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Indian American Fox News anchor Uma Pemmaraju dies at 64

Pemmaraju was one of the only Indian-American anchors to reach national prominence when Fox News launched on Oct 7, 1996

Fox News has lost one of its original anchors with the sudden death of Indian-American journalist Uma Pemmaraju on Tuesday. She was 64.

Pemmaraju was on the air when Fox News launched on Oct. 7, 1996. At the time, Pemmaraju was one of the only Indian-American anchors to reach national prominence, and she was beloved by viewers and Fox News colleagues alike, the channel reported.

“We are deeply saddened by the death of Uma Pemmaraju, who was one of Fox News Channel’s founding anchors and was on the air the day we launched,” Fox News Media CEO Suzanne Scott said.

“Uma was an incredibly talented journalist as well as a warm and lovely person, best known for her kindness to everyone she worked with. We extend our heartfelt condolences to her entire family,” she said.

A cause of death was not immediately made public.

Pemmaraju first anchored “Fox News Now” and “Fox On Trends.” She left the network but rejoined in 2003 as an anchor and substitute host across the network.

She also hosted the Sunday edition of “FoX News Live,” anchored “The Fox Report” and interviewed newsmakers, celebrities and political figures from all walks of life, including a memorable sit-down with the Dalai Lama.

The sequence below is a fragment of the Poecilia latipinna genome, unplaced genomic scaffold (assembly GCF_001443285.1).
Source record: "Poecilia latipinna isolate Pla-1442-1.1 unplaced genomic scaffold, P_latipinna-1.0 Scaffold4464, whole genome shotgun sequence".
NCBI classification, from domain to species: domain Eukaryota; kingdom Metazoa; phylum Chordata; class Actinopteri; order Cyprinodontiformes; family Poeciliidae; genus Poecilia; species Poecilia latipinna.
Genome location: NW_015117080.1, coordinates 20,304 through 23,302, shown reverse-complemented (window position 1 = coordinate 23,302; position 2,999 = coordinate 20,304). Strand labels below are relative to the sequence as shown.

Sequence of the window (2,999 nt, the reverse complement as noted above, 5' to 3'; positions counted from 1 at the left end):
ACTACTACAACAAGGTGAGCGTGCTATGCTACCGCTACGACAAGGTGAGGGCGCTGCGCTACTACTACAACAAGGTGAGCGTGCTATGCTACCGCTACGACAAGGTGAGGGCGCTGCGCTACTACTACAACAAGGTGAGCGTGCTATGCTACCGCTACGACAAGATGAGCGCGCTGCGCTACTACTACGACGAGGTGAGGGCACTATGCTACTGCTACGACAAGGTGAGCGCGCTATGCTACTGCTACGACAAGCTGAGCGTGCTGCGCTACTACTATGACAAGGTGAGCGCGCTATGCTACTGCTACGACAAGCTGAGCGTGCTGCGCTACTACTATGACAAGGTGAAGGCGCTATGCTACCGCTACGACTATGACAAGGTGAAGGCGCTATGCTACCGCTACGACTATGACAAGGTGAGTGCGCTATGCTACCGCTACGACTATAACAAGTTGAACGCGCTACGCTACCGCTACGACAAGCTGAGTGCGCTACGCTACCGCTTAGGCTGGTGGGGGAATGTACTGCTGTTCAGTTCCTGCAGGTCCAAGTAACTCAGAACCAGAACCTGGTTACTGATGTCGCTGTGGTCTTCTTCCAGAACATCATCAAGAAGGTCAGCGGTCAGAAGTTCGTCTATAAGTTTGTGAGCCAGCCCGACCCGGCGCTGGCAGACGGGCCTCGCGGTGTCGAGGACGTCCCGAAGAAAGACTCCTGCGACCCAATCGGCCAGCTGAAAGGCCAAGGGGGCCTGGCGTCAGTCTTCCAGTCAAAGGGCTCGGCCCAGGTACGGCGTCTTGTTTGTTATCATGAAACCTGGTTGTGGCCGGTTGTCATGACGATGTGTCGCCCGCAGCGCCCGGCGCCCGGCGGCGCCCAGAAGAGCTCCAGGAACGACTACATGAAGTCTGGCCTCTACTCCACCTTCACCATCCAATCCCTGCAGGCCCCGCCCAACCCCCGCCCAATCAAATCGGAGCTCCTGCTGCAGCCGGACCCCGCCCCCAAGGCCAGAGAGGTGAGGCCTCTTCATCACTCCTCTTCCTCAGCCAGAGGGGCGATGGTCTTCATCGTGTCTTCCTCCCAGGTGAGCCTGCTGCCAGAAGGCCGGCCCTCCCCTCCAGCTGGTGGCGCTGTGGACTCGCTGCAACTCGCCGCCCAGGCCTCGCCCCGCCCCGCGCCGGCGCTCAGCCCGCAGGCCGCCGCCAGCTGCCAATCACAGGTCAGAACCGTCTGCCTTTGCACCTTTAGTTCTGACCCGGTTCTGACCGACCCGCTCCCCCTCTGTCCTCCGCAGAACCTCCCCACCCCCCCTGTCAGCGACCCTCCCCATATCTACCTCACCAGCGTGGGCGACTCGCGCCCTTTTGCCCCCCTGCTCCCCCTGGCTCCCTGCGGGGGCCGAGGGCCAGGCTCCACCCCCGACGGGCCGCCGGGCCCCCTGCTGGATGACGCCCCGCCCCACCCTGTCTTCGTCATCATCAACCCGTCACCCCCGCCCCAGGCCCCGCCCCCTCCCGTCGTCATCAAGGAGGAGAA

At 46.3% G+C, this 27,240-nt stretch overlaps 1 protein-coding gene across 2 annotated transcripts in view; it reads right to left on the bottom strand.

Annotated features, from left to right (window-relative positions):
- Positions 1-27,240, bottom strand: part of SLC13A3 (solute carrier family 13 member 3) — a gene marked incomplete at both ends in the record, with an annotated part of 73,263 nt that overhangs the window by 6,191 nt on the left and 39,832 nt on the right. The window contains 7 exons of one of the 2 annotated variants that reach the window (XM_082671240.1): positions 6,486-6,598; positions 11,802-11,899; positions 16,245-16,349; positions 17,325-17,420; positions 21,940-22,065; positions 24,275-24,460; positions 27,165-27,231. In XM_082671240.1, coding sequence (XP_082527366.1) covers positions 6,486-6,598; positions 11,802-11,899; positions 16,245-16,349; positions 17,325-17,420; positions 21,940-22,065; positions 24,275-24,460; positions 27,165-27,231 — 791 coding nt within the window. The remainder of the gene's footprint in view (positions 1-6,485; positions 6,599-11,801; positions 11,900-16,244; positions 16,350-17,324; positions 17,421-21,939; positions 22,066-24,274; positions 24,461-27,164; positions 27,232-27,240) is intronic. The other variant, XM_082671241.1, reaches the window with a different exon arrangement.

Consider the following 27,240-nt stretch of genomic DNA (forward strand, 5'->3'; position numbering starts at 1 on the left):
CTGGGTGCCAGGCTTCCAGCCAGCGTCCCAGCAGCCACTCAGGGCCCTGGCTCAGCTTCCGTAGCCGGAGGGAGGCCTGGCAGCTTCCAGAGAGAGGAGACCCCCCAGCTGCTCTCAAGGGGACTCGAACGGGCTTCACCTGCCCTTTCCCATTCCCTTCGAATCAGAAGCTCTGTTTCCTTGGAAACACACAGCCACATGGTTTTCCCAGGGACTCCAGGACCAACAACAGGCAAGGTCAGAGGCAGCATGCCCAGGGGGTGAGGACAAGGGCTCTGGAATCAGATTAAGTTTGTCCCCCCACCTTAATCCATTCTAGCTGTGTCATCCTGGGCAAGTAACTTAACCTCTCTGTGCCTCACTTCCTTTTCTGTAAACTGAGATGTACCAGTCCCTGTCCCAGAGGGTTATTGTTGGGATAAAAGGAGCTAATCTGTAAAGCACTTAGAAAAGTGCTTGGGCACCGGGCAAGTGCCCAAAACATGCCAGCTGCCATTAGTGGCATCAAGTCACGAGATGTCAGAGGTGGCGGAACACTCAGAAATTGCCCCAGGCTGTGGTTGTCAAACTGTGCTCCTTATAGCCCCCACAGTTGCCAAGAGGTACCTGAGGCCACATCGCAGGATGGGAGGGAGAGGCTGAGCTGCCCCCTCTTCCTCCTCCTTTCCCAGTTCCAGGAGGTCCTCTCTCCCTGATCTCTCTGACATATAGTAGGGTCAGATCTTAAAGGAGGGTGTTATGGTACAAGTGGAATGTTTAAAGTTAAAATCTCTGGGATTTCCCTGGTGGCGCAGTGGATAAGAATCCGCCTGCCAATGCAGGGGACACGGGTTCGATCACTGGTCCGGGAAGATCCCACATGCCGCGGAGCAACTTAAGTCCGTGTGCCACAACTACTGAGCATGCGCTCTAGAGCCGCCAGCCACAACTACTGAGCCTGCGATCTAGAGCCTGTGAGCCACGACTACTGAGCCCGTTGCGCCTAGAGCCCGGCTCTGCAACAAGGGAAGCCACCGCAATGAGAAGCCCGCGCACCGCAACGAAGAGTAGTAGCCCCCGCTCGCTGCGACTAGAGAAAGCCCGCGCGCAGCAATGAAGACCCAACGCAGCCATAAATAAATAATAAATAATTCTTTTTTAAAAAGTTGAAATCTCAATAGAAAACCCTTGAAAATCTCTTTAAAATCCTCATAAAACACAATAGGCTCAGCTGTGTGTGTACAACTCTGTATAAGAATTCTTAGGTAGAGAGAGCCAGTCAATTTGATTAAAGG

Pemmaraju also hosted a variety of specials for Fox News, such as “A Special for Young People,” which features top newsmakers offering advice on life challenges to young adults.

In 2012, Pemmaraju was surprised on Mother’s Day when her daughter appeared live on-air during a Fox News segment.

The award-winning anchor was born in India, raised in Texas and honed her craft at local stations in Dallas, Baltimore and WBZ-TV in Boston, before relocating to New York to help launch Fox News Channel. Her family told WBZ-TV’s David Wade she was a “noble soul and pioneer.”

Pemmaraju was named “Boston’s Best Anchor” in 1996 and 1997 by Boston Magazine and received several Emmy awards throughout her career for reporting and investigative journalism.

She was named one of Spotlight Magazine’s “20 Intriguing Women of 1998.” Pemmaraju also won the Texas AP award for reporting in 2002, the Woman of Achievement award from the Big Sisters Organization of America and the Matrix Award from Women in Communications.

Aside from her decorated television career, Pemmaraju served as a reporter for the San Antonio Express News and taught journalism at Emerson College and Harvard University.

Pemmaraju received her degree in political science from Trinity University in Texas.

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